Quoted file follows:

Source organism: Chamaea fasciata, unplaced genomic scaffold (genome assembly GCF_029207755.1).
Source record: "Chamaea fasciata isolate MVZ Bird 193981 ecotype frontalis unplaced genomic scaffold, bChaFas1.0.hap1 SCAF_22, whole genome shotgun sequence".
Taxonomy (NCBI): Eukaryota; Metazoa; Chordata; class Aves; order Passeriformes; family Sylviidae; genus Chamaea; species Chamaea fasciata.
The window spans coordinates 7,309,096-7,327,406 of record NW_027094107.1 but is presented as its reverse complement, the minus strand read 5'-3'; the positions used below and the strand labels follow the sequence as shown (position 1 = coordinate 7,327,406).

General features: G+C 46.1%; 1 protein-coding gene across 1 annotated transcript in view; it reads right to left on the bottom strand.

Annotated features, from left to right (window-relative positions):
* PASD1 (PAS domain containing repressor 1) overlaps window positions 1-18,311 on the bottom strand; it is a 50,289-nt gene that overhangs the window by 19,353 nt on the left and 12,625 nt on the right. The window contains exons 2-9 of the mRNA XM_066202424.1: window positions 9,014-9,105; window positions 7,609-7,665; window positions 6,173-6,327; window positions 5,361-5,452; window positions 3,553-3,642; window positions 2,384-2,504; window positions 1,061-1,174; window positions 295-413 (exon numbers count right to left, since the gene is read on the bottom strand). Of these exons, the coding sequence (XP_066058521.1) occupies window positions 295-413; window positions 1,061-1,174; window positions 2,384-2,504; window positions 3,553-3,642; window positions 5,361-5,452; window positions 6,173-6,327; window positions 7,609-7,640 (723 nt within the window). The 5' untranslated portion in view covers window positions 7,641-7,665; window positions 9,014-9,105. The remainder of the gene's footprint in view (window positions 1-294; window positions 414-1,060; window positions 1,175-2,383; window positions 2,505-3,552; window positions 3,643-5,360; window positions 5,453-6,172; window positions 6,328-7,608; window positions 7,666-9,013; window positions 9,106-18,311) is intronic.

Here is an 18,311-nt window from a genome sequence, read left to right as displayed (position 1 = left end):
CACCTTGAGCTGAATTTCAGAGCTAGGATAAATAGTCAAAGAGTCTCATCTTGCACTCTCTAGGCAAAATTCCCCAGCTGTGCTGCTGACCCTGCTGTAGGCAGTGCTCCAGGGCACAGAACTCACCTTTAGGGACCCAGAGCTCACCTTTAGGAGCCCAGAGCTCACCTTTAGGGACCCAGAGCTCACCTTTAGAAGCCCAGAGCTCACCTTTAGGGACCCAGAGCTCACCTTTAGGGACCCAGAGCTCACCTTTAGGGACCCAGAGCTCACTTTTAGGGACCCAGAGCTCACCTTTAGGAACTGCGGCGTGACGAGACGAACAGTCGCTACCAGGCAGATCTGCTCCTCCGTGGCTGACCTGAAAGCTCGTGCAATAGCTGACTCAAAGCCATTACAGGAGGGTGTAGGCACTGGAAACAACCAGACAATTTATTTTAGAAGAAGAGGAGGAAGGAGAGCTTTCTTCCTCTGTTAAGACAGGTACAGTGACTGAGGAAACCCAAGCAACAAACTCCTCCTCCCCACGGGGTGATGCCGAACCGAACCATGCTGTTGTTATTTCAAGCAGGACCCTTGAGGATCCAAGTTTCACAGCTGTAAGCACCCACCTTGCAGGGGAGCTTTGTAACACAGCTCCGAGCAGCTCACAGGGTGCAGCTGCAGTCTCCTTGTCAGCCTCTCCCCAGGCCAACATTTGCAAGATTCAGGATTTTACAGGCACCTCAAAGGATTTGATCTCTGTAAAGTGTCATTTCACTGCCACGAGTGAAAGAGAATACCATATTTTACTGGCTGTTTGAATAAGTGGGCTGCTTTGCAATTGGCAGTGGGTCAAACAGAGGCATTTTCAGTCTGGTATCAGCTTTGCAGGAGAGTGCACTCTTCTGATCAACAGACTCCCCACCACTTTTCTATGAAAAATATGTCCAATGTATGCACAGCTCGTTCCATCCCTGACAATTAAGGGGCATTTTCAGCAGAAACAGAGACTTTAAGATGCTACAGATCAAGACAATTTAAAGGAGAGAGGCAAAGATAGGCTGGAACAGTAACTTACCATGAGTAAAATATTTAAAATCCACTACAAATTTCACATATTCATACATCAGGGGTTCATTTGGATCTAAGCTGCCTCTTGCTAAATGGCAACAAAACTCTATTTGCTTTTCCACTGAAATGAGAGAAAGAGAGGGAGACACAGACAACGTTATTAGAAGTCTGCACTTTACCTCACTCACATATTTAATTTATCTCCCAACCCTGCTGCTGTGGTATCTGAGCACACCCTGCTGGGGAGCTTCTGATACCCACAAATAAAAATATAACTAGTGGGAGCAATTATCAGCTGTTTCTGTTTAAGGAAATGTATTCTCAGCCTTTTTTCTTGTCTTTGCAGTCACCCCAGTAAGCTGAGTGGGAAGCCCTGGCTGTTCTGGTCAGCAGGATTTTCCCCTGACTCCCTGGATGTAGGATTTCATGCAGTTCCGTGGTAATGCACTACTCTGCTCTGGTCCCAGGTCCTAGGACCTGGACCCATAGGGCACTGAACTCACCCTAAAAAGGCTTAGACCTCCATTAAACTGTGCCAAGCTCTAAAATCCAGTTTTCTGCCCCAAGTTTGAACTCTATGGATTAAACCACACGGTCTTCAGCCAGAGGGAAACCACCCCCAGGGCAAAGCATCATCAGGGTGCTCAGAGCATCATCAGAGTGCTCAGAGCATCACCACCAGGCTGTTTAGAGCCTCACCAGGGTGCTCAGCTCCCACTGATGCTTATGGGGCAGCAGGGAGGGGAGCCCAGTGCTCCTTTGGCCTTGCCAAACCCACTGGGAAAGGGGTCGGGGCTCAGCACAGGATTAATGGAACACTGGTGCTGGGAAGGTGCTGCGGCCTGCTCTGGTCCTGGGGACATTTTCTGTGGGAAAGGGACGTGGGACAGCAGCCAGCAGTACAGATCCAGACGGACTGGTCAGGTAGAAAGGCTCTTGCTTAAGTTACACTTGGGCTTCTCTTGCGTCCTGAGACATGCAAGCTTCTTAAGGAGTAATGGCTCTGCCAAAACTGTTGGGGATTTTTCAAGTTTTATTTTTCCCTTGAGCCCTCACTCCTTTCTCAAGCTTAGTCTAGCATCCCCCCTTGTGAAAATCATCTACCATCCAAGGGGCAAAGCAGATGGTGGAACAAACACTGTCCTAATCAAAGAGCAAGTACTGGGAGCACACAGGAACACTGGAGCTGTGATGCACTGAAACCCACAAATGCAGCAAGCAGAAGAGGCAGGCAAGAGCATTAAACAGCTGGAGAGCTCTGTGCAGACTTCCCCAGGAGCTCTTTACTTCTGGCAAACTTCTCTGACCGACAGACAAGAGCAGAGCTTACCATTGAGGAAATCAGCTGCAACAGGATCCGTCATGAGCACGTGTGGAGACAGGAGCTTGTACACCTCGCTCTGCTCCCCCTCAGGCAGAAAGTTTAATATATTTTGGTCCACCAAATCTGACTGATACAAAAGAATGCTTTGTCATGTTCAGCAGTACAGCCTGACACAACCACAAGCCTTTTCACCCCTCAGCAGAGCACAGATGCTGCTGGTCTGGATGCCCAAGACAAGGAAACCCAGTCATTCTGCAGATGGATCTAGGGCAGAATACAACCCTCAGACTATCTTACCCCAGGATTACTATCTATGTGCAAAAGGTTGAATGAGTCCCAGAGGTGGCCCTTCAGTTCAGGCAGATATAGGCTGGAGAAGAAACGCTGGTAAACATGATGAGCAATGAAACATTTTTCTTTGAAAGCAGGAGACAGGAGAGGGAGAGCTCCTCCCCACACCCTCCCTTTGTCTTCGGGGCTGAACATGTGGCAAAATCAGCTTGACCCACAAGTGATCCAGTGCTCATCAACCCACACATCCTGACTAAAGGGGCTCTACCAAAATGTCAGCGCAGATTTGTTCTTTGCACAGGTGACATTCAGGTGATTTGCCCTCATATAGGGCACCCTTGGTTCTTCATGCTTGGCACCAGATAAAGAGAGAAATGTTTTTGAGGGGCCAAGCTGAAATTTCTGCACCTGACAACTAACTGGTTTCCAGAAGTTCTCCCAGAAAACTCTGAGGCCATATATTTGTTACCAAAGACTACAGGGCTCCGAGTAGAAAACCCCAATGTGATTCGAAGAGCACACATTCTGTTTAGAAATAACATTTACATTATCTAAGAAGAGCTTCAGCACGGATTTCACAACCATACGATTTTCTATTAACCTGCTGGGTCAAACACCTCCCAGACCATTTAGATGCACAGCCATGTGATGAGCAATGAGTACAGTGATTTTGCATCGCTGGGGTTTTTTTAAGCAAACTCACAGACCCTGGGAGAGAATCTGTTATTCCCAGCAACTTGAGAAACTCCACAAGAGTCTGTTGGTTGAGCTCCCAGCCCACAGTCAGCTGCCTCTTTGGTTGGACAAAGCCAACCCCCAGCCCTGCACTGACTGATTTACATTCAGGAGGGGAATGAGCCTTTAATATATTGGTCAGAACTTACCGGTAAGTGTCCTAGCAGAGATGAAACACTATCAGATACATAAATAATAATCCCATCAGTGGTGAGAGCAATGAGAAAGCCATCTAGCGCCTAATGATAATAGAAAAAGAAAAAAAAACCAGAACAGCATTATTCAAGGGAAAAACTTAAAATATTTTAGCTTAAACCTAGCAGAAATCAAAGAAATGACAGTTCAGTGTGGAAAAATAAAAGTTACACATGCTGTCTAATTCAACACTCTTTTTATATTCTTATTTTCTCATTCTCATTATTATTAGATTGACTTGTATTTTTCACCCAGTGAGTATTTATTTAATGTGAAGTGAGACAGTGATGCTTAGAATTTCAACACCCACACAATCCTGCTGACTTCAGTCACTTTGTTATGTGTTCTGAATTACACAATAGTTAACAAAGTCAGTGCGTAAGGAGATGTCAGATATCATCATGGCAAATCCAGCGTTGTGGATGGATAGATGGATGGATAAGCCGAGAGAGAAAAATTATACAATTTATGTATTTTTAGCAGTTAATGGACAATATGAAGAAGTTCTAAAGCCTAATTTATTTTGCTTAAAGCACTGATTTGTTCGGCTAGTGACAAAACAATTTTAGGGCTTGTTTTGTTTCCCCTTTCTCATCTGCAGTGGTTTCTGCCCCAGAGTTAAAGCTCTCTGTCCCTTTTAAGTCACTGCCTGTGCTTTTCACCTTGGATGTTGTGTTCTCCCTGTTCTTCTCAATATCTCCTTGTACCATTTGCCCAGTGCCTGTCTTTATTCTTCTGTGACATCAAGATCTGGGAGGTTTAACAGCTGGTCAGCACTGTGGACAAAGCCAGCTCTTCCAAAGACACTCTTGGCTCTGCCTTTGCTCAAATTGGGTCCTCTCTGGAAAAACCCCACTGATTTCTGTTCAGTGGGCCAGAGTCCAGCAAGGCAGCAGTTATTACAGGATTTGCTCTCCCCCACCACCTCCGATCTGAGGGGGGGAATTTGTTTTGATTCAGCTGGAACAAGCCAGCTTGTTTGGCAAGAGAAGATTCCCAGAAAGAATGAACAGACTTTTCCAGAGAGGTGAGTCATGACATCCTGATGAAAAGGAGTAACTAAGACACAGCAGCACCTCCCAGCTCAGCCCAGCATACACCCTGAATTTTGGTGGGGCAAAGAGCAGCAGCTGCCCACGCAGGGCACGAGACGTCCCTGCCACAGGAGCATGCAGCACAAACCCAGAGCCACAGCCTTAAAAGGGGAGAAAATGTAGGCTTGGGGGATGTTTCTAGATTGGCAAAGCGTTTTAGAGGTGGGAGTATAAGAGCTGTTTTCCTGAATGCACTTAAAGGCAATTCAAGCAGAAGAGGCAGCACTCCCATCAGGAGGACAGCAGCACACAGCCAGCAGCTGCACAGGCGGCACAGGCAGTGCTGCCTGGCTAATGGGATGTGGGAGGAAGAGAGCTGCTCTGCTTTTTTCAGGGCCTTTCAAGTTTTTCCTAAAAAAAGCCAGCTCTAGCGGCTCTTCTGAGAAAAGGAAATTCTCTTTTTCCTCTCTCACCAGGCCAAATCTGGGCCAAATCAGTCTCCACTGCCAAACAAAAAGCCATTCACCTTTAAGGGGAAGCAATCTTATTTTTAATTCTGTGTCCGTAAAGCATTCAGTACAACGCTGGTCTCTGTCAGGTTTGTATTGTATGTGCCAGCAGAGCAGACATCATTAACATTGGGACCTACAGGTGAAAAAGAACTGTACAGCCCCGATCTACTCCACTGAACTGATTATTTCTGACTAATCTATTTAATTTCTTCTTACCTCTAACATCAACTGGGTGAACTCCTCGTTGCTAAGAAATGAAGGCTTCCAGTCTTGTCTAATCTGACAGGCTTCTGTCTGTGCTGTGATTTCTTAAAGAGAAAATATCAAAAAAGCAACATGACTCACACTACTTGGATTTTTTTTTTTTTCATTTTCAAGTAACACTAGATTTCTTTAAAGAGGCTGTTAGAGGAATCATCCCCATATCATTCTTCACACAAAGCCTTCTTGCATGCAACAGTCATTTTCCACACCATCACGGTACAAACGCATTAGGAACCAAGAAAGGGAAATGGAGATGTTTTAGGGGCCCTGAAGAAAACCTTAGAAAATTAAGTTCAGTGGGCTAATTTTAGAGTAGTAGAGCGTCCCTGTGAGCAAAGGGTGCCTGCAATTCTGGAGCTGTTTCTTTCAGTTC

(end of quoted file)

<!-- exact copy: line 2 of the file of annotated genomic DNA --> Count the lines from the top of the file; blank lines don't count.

Source record: "Chamaea fasciata isolate MVZ Bird 193981 ecotype frontalis unplaced genomic scaffold, bChaFas1.0.hap1 SCAF_22, whole genome shotgun sequence".